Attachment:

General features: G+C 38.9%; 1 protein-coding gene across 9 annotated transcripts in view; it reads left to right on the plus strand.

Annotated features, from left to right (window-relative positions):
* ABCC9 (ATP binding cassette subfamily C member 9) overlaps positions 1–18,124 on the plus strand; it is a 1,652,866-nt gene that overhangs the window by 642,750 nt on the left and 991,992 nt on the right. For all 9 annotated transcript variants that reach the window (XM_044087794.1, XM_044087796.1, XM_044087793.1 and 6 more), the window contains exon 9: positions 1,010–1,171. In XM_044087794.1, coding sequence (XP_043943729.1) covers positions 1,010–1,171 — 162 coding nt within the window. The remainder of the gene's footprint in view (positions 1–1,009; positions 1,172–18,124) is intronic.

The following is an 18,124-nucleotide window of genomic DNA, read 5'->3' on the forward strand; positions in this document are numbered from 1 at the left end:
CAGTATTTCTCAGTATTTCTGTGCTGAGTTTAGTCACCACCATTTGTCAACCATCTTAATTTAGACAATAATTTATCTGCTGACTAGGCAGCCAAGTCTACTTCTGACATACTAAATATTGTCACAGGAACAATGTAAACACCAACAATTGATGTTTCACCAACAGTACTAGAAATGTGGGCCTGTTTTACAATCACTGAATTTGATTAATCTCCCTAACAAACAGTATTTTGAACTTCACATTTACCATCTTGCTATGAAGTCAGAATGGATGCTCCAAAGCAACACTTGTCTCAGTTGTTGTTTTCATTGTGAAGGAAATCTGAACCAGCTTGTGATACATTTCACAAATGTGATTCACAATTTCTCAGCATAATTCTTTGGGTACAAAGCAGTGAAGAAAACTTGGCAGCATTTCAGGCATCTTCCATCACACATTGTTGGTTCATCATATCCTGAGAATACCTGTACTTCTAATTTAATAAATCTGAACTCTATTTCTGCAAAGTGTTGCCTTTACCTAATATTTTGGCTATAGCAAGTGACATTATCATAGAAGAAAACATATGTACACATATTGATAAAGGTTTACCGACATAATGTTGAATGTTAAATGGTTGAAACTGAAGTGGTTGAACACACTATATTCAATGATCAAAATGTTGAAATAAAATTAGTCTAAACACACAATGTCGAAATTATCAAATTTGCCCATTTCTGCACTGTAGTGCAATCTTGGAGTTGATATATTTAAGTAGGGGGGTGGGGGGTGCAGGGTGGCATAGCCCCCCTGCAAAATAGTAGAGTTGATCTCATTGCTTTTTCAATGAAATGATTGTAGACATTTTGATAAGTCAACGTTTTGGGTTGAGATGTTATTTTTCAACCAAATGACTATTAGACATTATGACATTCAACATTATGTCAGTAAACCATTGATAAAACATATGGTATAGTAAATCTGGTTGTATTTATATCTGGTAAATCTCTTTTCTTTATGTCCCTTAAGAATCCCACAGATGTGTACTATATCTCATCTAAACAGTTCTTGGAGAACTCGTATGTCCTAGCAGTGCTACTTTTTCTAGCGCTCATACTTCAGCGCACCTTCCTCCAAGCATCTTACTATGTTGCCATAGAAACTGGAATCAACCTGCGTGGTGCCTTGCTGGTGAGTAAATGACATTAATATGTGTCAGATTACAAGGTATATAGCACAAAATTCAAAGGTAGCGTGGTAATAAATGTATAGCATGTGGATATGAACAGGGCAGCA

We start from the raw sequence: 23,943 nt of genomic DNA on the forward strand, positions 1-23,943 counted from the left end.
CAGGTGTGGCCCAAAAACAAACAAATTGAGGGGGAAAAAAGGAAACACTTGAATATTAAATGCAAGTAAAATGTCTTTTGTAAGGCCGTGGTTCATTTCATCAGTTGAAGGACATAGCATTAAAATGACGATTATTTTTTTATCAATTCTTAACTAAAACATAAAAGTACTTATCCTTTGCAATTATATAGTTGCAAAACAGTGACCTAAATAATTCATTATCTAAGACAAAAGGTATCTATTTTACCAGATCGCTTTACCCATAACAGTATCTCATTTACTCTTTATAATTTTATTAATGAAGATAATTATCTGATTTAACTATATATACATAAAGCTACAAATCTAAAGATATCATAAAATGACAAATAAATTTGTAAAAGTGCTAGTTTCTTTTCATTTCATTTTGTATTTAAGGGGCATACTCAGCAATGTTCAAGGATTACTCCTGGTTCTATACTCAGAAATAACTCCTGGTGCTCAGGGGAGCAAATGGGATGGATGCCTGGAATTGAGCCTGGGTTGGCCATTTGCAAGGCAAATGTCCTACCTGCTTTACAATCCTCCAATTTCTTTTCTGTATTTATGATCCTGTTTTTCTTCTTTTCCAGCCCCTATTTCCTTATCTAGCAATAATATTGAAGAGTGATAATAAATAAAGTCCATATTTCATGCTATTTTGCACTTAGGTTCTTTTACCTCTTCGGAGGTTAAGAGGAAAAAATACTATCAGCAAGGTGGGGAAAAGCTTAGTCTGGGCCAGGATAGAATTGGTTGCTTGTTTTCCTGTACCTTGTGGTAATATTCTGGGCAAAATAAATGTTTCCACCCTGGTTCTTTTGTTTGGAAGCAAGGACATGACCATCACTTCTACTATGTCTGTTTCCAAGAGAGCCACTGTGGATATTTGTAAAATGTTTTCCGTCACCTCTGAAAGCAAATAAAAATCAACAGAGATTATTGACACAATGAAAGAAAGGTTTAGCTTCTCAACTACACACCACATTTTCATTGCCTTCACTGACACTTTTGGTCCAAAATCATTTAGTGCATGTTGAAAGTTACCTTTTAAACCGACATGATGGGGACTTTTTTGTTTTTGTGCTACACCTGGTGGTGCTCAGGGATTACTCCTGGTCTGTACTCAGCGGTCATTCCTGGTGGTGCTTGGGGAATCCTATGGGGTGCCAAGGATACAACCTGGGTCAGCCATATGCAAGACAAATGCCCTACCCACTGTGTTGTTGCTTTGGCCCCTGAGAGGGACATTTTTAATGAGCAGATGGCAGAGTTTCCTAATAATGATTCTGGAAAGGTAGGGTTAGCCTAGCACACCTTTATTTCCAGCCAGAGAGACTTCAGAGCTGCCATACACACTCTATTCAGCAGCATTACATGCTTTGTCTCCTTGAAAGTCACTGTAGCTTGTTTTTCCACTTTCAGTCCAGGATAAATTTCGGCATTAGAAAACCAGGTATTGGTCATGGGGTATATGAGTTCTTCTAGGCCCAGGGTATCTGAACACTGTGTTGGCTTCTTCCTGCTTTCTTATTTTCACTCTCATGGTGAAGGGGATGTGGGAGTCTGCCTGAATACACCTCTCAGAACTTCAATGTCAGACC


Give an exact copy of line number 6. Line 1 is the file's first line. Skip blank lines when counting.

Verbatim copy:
We start from the raw sequence: 23,943 nt of genomic DNA on the forward strand, positions 1-23,943 counted from the left end.